Conway’s Game of Life


Game of Life is a fascinating thought game/board game/computer algorithm with simple rules having profound consequences. It was invented in 1970 by the Cambridge mathematician John Conway and popularized by a series of articles in "Scientific American" by Martin Gardner. After 50 years of its original publication, thousands are still not just playing it but conducting actual research and asking philosophical questions.

The Rules

Conway’s game of life starts with an infinite grid of squares. Each square has 8 touching neighbors. Each cell can be in two states: dead or alive. Initially, all the cells are dead cells. We then fill in some of the squares, which we define as ‘alive’ cells.

A configuration on the board is a generation. We have a simple set of rules we will apply to all the cells at once, which creates a new board configuration(generation). Those simple rules are:

  1. Any live cell with fewer than two live neighbors dies, as if by underpopulation.
  2. Any live cell with two or three live neighbors lives on to the next generation.
  3. Any live cell with more than three live neighbors dies, as if by overpopulation.
  4. Any dead cell with exactly three live neighbors becomes a live cell, as if by reproduction.

Let’s see an example:


Here, we have three generations starting with generation 1. Let’s evaluate the transmission from generation 1 to generation 2.

  • Cell ‘a’ is dead. Since it does not have exactly 3 live neighbors (rule 4), it remains dead.
  • Cell ‘b’ is also dead. Since it has 3 live neighbors (rule 4), it becomes alive.
  • Cell ‘c’ is alive. Since it has fewer than 2 live neighbors (rule 1), it dies of underpopulation.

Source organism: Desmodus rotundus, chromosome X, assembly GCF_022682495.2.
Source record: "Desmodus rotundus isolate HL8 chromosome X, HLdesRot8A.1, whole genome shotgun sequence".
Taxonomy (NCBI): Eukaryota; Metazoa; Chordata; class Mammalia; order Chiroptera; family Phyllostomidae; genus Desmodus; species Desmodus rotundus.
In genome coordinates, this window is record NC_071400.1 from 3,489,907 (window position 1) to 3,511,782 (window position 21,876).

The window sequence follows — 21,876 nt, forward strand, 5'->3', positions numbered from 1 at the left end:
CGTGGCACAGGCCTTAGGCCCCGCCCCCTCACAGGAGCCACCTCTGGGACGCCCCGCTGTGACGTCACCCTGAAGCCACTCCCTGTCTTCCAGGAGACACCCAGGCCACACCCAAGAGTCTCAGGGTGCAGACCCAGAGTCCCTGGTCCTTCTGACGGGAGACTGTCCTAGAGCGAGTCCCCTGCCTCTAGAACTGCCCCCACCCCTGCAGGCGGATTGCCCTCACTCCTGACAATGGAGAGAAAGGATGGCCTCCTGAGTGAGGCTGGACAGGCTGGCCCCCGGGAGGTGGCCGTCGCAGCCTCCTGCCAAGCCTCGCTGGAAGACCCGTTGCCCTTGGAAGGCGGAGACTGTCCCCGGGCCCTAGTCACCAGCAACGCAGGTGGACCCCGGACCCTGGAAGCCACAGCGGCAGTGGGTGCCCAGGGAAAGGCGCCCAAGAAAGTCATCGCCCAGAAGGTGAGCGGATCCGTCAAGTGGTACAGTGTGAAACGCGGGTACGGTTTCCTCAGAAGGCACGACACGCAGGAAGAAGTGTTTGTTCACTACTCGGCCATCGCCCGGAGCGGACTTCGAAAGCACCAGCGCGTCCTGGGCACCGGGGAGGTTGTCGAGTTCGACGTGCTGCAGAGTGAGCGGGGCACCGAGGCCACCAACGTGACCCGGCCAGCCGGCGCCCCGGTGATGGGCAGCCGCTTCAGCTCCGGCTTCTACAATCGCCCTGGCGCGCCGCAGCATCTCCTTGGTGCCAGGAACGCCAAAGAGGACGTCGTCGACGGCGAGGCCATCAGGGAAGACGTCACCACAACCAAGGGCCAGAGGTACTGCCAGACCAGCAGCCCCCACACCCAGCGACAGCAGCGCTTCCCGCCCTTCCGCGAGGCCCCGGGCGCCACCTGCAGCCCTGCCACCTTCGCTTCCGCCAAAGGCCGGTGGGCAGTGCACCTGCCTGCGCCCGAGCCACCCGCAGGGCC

• Cell ‘d’ is alive. Since it has 2 live neighbors (rule 2), it lives on to the next generation.

Similarly, generations continue. In this particular example, you can see that the pattern repeats every two generations. Such patterns are called oscillators. In particular, this pattern is called a ‘Blinker,’ which is a type of oscillator.


Since the publication of ‘Game of Life’ in Scientific American by Martin Gardner, sufficient interest was aroused by the game’s simplicity and unpredictability. There were a handful of patterns or organisms that frequently developed during the course of the game. Some of the major ones were,

  • Still Lifes: In Conway’s Game of Life, still life is a pattern that does not change from one generation to the next. The most common still life (i.e., that most likely to be generated from a random initial state) is the block. The second most common still life is the hive (or beehive).
  • Oscillators: An oscillator is a pattern that repeats itself after a fixed number of generations (known as its period). One of the fascinating oscillators is ‘Dinner Table,’ discovered by Robert Wainwright. It is a period-12 oscillator where it seems like dinner is being passed among four individuals around the table.
Dinner Table
  • Spaceships: A spaceship is a finite pattern that returns to its initial state after several generations but in a different location. The four smallest spaceships in life, the glider, lightweight spaceship, middleweight spaceship, and heavyweight spaceship, were all found by hand in 1970.
    Gliders were probably the most unexpected characteristic of Conway’s Game of Life and, in the end, the one responsible for its great complexity and utility. Conway quickly realized that gliders were the substitute for von Neumann’s wires as the mechanism for transporting information from one place to another in the Life field.